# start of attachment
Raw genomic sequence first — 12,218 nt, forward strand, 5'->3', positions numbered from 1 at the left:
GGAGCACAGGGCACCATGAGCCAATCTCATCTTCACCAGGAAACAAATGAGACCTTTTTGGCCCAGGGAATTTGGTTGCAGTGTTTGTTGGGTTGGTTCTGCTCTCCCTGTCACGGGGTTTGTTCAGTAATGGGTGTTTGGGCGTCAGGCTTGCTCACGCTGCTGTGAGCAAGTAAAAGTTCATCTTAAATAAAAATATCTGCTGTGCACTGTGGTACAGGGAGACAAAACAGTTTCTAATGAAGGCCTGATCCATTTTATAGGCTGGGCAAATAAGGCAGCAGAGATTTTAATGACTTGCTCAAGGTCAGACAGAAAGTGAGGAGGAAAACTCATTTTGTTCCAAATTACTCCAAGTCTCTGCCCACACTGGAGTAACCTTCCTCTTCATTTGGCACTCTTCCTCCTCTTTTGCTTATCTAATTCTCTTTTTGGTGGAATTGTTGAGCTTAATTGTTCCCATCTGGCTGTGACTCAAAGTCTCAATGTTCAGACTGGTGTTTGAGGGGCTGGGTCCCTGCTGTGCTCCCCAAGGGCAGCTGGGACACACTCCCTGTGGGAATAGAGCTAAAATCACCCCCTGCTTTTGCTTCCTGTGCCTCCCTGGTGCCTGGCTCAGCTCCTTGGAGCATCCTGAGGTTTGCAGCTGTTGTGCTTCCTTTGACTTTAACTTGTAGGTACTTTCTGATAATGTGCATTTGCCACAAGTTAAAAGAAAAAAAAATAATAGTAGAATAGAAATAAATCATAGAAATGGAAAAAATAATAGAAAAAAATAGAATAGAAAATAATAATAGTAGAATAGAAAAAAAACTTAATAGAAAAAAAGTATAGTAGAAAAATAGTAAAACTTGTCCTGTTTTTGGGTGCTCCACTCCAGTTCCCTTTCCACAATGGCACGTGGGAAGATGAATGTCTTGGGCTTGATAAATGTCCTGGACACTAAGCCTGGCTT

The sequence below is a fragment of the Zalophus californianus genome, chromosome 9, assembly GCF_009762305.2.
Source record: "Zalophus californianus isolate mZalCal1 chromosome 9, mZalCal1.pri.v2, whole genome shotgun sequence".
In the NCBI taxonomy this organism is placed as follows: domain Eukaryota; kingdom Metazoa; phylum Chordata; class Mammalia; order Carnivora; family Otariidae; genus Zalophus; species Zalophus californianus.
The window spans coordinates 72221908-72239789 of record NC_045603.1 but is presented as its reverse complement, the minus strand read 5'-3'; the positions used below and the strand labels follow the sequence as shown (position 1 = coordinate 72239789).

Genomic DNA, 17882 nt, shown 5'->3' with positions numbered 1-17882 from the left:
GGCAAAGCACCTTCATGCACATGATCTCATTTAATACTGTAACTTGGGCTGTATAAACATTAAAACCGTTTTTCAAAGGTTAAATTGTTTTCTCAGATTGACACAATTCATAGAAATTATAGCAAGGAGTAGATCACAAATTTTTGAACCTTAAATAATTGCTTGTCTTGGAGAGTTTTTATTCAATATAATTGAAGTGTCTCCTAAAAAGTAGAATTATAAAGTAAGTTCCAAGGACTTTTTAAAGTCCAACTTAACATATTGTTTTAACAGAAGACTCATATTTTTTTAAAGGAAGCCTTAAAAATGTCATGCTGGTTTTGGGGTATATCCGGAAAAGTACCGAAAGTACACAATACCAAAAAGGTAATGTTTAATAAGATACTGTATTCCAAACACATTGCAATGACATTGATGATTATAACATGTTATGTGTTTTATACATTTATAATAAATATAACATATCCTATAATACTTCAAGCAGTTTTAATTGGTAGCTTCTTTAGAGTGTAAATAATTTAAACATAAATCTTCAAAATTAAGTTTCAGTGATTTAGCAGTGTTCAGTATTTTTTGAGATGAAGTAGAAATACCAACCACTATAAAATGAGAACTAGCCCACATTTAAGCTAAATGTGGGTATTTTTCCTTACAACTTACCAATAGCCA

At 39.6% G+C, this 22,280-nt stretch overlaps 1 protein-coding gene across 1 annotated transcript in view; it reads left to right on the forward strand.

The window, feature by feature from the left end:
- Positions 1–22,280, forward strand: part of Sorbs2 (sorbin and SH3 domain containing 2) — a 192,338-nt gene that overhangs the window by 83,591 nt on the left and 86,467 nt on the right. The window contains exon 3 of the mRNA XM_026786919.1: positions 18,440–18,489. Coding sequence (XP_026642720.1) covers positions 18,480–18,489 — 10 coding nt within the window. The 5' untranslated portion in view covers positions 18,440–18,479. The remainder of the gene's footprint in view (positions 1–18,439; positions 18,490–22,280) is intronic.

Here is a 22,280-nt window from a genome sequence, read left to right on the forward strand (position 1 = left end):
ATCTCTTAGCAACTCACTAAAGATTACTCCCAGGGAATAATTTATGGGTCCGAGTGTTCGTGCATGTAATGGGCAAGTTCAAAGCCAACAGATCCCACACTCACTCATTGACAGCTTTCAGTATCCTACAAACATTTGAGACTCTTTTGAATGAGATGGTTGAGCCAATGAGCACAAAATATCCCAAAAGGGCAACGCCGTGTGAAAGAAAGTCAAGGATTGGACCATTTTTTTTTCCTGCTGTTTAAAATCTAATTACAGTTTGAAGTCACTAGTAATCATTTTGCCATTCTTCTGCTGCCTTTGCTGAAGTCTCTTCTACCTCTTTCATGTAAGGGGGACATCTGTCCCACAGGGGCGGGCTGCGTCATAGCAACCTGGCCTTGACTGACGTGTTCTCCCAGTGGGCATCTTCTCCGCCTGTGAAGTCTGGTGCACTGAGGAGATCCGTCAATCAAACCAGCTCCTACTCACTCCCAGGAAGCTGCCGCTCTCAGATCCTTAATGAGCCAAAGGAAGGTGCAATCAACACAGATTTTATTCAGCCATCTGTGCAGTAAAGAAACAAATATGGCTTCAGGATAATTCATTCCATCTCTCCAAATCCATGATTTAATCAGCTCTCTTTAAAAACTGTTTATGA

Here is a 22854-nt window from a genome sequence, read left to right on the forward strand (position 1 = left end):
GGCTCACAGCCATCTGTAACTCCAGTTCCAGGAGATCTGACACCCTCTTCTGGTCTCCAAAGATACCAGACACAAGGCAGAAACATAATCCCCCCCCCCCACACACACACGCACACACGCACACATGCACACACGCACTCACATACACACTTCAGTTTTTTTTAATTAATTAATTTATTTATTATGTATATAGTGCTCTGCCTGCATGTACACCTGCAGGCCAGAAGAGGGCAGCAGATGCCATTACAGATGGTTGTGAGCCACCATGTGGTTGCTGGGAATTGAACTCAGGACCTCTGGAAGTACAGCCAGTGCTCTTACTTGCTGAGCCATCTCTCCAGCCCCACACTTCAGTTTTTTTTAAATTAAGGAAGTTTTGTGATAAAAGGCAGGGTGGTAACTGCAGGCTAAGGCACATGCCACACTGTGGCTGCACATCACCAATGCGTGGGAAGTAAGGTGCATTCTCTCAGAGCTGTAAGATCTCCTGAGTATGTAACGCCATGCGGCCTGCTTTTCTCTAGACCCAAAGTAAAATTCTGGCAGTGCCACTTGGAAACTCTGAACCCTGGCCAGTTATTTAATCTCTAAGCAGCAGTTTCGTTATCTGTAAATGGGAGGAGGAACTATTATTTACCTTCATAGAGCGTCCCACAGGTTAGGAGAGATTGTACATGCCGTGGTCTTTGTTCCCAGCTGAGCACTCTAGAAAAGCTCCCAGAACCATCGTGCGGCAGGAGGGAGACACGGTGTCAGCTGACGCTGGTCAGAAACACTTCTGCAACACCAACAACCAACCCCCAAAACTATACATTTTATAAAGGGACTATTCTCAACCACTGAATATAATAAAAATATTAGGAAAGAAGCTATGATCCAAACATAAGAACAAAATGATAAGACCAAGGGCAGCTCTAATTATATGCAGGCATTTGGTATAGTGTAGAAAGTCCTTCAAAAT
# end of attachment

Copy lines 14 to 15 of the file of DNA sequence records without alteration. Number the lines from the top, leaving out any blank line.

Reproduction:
Here is a 22854-nt window from a genome sequence, read left to right on the forward strand (position 1 = left end):
GGCTCACAGCCATCTGTAACTCCAGTTCCAGGAGATCTGACACCCTCTTCTGGTCTCCAAAGATACCAGACACAAGGCAGAAACATAATCCCCCCCCCCCACACACACACGCACACACGCACACATGCACACACGCACTCACATACACACTTCAGTTTTTTTTAATTAATTAATTTATTTATTATGTATATAGTGCTCTGCCTGCATGTACACCTGCAGGCCAGAAGAGGGCAGCAGATGCCATTACAGATGGTTGTGAGCCACCATGTGGTTGCTGGGAATTGAACTCAGGACCTCTGGAAGTACAGCCAGTGCTCTTACTTGCTGAGCCATCTCTCCAGCCCCACACTTCAGTTTTTTTTAAATTAAGGAAGTTTTGTGATAAAAGGCAGGGTGGTAACTGCAGGCTAAGGCACATGCCACACTGTGGCTGCACATCACCAATGCGTGGGAAGTAAGGTGCATTCTCTCAGAGCTGTAAGATCTCCTGAGTATGTAACGCCATGCGGCCTGCTTTTCTCTAGACCCAAAGTAAAATTCTGGCAGTGCCACTTGGAAACTCTGAACCCTGGCCAGTTATTTAATCTCTAAGCAGCAGTTTCGTTATCTGTAAATGGGAGGAGGAACTATTATTTACCTTCATAGAGCGTCCCACAGGTTAGGAGAGATTGTACATGCCGTGGTCTTTGTTCCCAGCTGAGCACTCTAGAAAAGCTCCCAGAACCATCGTGCGGCAGGAGGGAGACACGGTGTCAGCTGACGCTGGTCAGAAACACTTCTGCAACACCAACAACCAACCCCCAAAACTATACATTTTATAAAGGGACTATTCTCAACCACTGAATATAATAAAAATATTAGGAAAGAAGCTATGATCCAAACATAAGAACAAAATGATAAGACCAAGGGCAGCTCTAATTATATGCAGGCATTTGGTATAGTGTAGAAAGTCCTTCAAAAT